The Missouri legislature passed two omnibus farm bills in the wee hours of its session. Senate Bill 506 was agreed to on Thursday evening, while similar language in House Bill 1326 was passed on Friday afternoon. Republican Representative Casey Guernsey tells Brownfield the House version was sent to Governor Nixon “with huge bi-partisan support.”
One of the features of the measure works with the federal dairy margin protection program. That allows dairymen to insure the difference between the milk price and the cost of feed from $4 to $8 per hundredweight.
“We authorized (Missouri dairy farmers) the ability to buy in up to $8 and the state will reimburse those premiums, which will authorize them through the existing USDA program to expand their protection to whatever level they actually need based on their breakeven point on the farm,” Guernsey told Brownfield Ag News Friday at the Missouri State Capitol.
Guernsey, who indicates that he won’t run for another term, says the dairy legislation was important to him.
“We’ve had various other issues, but for me personally, having come from a dairy background, this is sort of on my bucket list of things that I wanted to accomplish,” said Guernsey, “something for the dairy farmer.”
Another feature of the omnibus bills is that hauling limits for livestock will be increased from 80,000 pounds to 85,500 pounds. It also strikes language currently in Missouri statute prohibiting Missouri beef producers from establishing a state beef checkoff. It allows producers to vote whether or not they want to establish a state beef checkoff. Passage of the bills has drawn praise from the Missouri Cattlemen’s Association and from the Missouri Farm Bureau.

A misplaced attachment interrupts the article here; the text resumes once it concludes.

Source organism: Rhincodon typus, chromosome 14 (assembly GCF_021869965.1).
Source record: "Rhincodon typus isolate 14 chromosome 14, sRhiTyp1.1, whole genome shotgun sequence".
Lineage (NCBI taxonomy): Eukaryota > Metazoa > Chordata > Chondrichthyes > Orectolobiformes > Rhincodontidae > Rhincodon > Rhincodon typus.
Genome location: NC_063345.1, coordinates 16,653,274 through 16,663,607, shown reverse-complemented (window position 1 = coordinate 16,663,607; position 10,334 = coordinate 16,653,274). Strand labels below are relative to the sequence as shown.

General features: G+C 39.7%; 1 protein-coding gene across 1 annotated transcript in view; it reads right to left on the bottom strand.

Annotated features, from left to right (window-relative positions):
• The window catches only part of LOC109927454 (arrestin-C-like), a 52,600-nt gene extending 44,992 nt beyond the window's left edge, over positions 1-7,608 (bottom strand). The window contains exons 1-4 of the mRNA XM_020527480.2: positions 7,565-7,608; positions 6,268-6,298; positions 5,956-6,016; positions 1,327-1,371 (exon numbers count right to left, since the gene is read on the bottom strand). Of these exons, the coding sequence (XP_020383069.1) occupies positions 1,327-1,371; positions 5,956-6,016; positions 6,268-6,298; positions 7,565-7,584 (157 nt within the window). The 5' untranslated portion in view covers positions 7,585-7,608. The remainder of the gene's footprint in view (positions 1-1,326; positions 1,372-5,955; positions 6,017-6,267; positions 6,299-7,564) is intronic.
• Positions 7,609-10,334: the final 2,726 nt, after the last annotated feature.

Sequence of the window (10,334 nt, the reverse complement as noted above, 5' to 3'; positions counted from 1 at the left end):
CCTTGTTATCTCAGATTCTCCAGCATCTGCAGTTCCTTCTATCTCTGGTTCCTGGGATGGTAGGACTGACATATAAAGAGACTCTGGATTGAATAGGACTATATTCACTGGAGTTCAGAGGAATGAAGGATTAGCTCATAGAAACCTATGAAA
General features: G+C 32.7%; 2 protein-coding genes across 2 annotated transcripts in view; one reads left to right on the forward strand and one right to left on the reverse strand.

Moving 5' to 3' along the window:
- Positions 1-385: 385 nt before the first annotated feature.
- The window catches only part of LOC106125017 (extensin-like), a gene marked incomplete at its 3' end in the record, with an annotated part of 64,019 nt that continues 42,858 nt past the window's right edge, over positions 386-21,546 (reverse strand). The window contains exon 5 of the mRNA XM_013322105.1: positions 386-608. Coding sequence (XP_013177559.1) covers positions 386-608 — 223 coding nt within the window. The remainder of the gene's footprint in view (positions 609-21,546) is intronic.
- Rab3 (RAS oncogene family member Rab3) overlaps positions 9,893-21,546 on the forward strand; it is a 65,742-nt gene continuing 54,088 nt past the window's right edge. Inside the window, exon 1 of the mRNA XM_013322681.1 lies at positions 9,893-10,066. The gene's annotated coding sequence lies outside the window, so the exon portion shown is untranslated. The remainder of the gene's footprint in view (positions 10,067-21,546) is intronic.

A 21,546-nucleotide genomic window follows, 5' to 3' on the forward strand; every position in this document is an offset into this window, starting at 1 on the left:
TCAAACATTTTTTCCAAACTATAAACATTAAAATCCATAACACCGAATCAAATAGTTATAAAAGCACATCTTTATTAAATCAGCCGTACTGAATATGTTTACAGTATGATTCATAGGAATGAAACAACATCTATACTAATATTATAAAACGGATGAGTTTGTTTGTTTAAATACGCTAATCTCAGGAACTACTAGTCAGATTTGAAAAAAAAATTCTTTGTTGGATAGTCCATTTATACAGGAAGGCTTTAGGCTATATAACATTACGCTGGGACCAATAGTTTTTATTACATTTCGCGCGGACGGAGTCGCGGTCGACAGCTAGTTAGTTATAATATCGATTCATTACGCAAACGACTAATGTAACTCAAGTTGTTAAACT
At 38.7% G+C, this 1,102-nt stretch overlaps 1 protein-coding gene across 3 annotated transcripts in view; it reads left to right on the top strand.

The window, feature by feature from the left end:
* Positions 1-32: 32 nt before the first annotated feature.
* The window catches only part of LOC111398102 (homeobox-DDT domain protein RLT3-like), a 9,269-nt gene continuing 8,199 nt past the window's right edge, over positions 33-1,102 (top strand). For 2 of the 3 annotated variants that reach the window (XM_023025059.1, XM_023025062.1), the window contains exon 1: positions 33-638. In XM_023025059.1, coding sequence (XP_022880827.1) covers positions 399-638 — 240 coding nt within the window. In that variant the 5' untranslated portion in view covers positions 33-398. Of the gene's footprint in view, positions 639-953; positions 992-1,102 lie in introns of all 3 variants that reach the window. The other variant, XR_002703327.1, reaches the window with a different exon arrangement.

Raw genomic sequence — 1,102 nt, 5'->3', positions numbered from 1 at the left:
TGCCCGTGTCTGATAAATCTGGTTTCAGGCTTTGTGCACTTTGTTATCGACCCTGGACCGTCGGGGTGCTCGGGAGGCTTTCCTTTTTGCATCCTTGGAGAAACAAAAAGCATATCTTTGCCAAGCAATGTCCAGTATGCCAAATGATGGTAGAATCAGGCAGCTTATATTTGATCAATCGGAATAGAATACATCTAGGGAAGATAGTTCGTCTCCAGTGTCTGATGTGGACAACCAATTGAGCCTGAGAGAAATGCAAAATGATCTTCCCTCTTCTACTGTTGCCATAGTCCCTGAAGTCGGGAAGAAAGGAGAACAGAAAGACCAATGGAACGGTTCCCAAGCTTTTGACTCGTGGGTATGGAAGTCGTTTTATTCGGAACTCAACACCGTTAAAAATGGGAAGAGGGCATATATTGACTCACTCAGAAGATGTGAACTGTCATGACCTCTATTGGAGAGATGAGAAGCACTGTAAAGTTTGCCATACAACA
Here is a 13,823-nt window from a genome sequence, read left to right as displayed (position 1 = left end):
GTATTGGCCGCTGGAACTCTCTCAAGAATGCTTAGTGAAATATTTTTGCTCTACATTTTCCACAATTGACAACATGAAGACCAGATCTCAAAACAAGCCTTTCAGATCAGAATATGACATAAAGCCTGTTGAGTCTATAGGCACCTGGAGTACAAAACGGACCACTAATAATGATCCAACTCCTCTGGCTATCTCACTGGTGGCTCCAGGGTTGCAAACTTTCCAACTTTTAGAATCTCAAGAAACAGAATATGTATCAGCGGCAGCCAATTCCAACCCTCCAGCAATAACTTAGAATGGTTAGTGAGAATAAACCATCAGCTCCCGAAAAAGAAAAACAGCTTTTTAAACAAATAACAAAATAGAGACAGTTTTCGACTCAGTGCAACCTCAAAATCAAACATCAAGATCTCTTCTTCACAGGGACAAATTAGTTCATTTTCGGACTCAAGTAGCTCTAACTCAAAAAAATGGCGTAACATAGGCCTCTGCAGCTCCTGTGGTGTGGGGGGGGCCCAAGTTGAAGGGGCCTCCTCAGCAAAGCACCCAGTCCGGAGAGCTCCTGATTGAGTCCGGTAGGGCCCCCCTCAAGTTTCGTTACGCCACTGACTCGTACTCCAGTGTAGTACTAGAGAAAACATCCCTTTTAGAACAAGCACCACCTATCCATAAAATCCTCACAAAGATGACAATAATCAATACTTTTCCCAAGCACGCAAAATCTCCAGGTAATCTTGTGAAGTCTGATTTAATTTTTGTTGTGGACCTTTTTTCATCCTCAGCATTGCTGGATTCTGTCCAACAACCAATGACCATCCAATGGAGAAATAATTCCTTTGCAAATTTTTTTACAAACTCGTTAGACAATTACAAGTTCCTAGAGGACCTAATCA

“We think that cattle producers should have the opportunity to vote on a state beef checkoff, and we also support helping dairy farmers to be able to participate,” said Leslie Holloway, state and local governmental affairs director for the Missouri Farm Bureau. “Dairy has been having such a struggle and we’ve been losing dairies almost by the minute in Missouri, and this, we hope, will help to maintain the dairy production in Missouri.”
Senate Agriculture Committee Chairman Brian Munzlinger tells Brownfield combining the ag issues is efficient.
“An omnibus bill is where we take a lot of bills that we’ve already heard in committee over the year, or we take the ones that fit the title of the bill and we put them together,” said Munzlinger, in his Capitol office Friday. “It seems to take less floor time, but it also causes the group to hang together to get the ag bills passed.”
A big issue within the two bills is the classification of captive deer as livestock, therefore putting them under the purview of Missouri Department of Agriculture. Munzlinger says it makes sense to classify captive deer similarly to captive elk, which he says have been under agriculture since 1996.
“Moving deer over there would allow those deer farmers to have a market for their meat,” said Munzlinger, “right now conservation doesn’t allow them to do that.”
He adds that it would allow the state veterinarian, which is housed under the Missouri Department of Agriculture, to have some oversight in the health of captive deer.
Both bills are awaiting the Governor’s signature.
The Missouri legislative session was scheduled to end Friday evening.